“Each one of these farmers received more than 1 billion pesos,” Francisco Uribe, a lawyer for Brigard & Urrutia who helped arrange the Cargill and Riopaila Castilla purchases, told the Bogota newsweekly Semana. That’s about $525,000 — although Congressman Arias insists that many farmers received far less.
Now that a military offensive has weakened Marxist guerrillas and improved security, Colombian officials are touting the region for agribusiness. To facilitate exports under a free trade agreement with the United States, they have pledged to dredge rivers and build roads and bridges. The goal is to blanket the region with oil palm, corn, soy beans, rubber trees and other crops similar to the Brazilian cerrados, or tropical high plains that were once ignored but now serve as the country’s bread basket.
“We are going to turn the high plains into an agricultural powerhouse,” President Santos vowed in a 2011 speech.
To kick start the project, Santos tried to ease the strict rules on the sale of homestead land on the grounds that they blocked economic development. But the reform was struck down last year as unconstitutional resulting in a loss of more than $1 billion in promised agribusiness investments, according to Semana.
Santos’s enthusiasm for corporate farming has also collided with his government’s campaign to pacify the countryside and reduce inequality. Peasant demands for farmland in the 1960s helped give rise to the Colombian Revolutionary Armed Forces, the country’s largest guerrilla group known as the FARC. The fighting has forced nearly 4 million Colombians off their land and many of their properties were snapped up by speculators and drug traffickers further skewing land tenure patterns. A recent UN study indicated that just 1 percent of the population owns 52 percent of the country’s land, a factor that has helped make Colombia one of the most unequal nations on earth.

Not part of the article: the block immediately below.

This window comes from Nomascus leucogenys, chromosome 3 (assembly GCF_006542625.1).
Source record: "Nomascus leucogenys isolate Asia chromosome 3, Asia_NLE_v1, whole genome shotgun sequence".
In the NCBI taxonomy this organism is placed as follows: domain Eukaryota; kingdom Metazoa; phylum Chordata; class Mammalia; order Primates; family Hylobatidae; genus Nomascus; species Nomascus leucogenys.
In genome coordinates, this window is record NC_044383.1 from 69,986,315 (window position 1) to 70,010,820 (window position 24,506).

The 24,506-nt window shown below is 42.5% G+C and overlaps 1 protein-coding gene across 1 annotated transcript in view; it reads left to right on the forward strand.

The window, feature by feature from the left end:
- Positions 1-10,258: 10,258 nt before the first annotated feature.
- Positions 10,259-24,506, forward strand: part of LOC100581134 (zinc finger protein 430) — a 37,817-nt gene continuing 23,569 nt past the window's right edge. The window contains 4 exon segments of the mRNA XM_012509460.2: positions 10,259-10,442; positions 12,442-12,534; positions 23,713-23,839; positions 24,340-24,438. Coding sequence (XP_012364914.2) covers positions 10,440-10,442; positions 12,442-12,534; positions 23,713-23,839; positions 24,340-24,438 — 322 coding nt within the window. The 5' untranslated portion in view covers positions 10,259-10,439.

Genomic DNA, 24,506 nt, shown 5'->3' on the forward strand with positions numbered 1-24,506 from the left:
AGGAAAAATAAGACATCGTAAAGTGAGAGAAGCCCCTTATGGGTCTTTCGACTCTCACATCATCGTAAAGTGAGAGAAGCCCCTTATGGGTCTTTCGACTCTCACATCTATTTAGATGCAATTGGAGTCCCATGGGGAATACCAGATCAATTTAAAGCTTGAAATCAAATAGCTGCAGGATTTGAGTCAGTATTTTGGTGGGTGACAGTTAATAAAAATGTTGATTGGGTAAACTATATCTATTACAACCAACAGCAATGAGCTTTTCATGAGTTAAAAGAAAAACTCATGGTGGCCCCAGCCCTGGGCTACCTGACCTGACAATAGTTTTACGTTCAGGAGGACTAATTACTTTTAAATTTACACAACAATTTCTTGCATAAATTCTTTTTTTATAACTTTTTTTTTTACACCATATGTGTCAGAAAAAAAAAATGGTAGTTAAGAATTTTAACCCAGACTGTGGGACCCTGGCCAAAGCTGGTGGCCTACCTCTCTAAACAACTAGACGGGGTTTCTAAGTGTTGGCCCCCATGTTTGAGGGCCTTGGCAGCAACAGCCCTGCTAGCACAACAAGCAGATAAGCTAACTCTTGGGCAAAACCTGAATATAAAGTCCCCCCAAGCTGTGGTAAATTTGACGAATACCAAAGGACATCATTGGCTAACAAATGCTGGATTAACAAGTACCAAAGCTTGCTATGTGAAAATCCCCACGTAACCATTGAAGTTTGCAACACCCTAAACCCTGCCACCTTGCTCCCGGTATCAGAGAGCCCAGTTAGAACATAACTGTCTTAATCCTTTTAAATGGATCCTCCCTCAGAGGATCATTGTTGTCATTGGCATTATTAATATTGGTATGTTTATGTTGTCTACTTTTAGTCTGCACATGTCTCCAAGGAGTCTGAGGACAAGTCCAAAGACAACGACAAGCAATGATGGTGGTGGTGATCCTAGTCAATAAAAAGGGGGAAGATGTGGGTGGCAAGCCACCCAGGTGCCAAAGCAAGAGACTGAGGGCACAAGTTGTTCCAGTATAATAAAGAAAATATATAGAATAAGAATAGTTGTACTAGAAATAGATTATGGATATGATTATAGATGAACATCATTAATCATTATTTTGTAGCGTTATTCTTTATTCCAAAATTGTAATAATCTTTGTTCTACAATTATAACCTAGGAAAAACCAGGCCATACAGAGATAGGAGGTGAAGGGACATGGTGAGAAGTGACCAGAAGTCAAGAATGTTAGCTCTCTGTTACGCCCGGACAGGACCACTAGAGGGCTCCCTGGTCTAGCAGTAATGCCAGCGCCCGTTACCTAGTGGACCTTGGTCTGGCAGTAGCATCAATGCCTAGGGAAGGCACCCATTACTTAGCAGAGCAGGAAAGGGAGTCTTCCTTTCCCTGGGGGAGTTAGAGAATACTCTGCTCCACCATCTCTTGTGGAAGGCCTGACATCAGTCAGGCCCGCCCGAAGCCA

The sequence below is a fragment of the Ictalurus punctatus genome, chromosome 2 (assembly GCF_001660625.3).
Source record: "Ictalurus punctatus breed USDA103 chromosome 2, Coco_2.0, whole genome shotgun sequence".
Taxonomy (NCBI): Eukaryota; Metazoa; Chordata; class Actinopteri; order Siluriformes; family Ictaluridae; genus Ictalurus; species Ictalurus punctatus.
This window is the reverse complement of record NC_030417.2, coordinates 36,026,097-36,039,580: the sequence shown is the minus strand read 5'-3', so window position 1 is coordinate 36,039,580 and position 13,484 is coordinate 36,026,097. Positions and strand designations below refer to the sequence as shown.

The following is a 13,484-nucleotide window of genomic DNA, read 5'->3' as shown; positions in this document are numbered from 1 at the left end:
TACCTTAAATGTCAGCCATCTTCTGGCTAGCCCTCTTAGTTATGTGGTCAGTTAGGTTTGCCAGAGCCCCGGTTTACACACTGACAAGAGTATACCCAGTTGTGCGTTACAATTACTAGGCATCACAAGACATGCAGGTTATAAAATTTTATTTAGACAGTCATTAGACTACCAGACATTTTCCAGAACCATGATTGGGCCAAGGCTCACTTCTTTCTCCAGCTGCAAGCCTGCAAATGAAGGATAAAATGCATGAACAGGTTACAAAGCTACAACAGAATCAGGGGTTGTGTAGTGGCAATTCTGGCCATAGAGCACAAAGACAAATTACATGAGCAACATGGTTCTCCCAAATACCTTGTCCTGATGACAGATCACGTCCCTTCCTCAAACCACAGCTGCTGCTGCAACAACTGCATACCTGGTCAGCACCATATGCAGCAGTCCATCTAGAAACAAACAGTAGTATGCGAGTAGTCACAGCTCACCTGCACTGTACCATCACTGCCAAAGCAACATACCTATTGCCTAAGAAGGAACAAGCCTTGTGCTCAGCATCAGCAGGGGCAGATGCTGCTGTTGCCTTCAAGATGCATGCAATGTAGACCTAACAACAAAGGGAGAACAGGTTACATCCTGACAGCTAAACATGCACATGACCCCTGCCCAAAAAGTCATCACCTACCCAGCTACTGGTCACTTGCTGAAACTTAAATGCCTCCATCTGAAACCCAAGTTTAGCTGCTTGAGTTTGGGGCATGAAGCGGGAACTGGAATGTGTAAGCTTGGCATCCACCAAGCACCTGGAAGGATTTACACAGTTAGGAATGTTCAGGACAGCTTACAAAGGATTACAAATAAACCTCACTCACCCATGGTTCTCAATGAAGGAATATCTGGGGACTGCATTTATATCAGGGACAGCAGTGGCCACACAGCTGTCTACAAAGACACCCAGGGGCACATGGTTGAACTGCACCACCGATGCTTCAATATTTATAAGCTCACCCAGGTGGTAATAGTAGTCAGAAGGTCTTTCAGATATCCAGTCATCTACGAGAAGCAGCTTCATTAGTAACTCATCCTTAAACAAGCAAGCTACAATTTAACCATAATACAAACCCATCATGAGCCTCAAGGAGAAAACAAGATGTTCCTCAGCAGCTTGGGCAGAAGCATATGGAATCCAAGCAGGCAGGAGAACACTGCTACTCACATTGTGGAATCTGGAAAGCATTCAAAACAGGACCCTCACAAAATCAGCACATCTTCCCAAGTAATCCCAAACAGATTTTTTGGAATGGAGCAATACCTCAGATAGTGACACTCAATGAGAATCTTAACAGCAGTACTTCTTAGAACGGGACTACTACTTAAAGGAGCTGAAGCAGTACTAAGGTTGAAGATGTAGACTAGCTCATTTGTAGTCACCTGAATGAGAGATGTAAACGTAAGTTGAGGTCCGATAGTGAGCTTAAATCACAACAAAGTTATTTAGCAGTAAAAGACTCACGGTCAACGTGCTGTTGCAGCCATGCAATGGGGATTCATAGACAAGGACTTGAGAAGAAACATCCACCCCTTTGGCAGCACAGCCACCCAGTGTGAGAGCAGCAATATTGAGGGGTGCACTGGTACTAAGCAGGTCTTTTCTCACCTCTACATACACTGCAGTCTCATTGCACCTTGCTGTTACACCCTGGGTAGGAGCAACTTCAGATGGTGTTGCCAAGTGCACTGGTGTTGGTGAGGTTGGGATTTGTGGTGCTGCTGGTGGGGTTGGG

The FARC and the government are now holding peace talks in Cuba and in the event of a final accord the two sides have agreed to set up a pool for farmland. Millions of illegally held or underused acres would be placed in the pool for eventual redistribution to landless peasants and people displaced by the fighting. But given the government’s tepid response to the scandal over the land purchases by Cargill and other companies, Arias and other critics question its true commitment to land reform and helping the common man.
Although several government institutions and officials have branded the land deals as illegal they seem willing to let them stand. “It’s a very complex problem because we don’t want to scare away investors,” Agriculture Minister Francisco Estupiñan told a Bogota radio station last month. “It would not be a good idea for the government to suddenly arrive with backhoes and start knocking everything down and giving the land back to the peasants.”